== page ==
The inventors have realised that it would be possible to change the bandwidth of the residue amplifier. FIG. 3 schematically represents the evolution of a voltage, S, at the output of the residue amplifier 16 with respect to time. During a first period, which can be regarded as a settling period, the amplifier can be operated in high bandwidth mode such that its output S tends towards it final or settled value as quickly as possible. Operating in a high bandwidth mode means that more noise power is allowed to propagate to the amplifier output and the voltage variation in the output as a result of the noise power is represented by the vertical line 70. After the end of the settling period, which can be timed out by a monostable or similar circuit, the bandwidth of the residue amplifier can be reduced. The reduction in bandwidth makes very little difference to the signal output value, but does reduce the noise power in the output signal and hence reduces the instantaneous voltage fluctuations to a reduced range designated by line 72. In this low pass filtered/bandwidth reduced mode the signal and noise is passed from an Nth stage of the analog to digital converter to an Nth+1th stage, for example from the first stage to the second stage. However by changing the bandwidth during this process the signal to noise ratio can be improved.

FIG. 4 shows a converter stage, for example the first stage 10 in greater detail with the second stage 20 being represented as an analog to digital converter. In this representation a summer 18 is provided to form the difference between the input signal Vin and the output of the first stage digital to analog converter 15. The output of the summer is provided to an amplifier 19. The amplifier 19 may have a variable bandwidth or, as shown, the amplifier 19 might drive a filter stage comprising a resistor 80 and a capacitor 82. The resistor 80 is variable such that the time constant of the filter stage 84 formed by the resistor 80 and capacitor 82 can be varied. Thus, during the settling period the resistor 80 can have a low value whereas in the low pass filtered period the resistor 80 can have a higher value.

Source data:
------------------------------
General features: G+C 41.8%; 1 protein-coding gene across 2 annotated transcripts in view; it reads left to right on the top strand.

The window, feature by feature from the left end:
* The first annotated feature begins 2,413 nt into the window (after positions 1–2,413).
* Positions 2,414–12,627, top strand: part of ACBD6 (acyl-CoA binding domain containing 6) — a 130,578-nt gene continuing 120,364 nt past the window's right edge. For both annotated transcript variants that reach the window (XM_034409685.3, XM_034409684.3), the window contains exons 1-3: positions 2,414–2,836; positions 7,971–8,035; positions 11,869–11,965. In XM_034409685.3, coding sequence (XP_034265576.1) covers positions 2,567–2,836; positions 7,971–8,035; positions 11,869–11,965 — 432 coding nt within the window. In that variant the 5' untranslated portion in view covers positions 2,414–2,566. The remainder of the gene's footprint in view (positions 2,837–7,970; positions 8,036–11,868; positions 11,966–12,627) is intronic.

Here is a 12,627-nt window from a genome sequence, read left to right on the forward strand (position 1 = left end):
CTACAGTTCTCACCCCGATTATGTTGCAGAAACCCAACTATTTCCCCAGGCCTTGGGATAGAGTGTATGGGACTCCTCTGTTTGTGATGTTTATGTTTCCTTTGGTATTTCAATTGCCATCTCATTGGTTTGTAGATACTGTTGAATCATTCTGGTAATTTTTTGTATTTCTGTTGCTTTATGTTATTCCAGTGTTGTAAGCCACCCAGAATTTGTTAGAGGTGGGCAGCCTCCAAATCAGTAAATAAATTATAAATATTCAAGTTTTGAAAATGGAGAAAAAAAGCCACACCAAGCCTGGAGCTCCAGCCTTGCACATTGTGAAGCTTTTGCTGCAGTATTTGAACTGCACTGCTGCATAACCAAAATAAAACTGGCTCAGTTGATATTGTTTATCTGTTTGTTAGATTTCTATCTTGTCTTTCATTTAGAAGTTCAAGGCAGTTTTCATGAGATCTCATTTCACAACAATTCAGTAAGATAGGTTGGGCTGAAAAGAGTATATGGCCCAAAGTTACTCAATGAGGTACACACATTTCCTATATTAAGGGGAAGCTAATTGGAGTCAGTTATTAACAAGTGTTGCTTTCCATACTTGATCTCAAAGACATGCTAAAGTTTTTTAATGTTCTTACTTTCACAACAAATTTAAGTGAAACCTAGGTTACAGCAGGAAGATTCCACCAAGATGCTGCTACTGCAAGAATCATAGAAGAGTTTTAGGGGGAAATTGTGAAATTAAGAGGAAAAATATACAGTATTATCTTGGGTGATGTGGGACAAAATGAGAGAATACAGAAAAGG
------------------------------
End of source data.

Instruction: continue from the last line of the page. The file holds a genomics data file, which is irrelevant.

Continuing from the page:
FIG. 5 shows an alternative embodiment of the invention where a dual ended amplifier 19 a provides an input to a dual ended analog to digital converter 20 a. In the dual ended arrangement the capacitor 82 and resistor 80 of the filter 84 can in fact be placed in series. The resistor 80 is, as before, variable and this can be achieved by placing a transistor 86 in parallel with the resistor 80 such that the resistor can be selectively shunted in order to effectively remove it from the circuit so as to change the bandwidth thereof. The components of the filter can also be used as part of the sampling network of the analog the digital converter. In such an arrangement sampling switches 90 are provided to cooperate with the transistor 86 to short one plate of the capacitor to ground during a sampling phase. The rest of the analog to digital converter is schematically represented as item 92.

FIG. 6 shows a further arrangement for obtaining a low pass filter response. In FIG. 6 the output of the amplifier 16 or 19 is connected to an array 100 of capacitors 110, 120, 130, 140, 150 and 160. Greater or less than 6 capacitors can be used. Each capacitor is associated with switches such that, considering the first capacitor 110 as an example, a first plate 112 of the capacitor can either be connected to an output of the amplifier 16 or to a first output 170 of the array. This is achieved via a switch 114 which in reality is formed by two transistors. A second switch 116 may be provided such that a second plate 118 of the capacitor can either be connected to a bias voltage 172 during sampling of the signal onto the capacitors or optionally to a further output 174, however the second switches may be omitted if the second plate 118 is always going to be held at the same potential.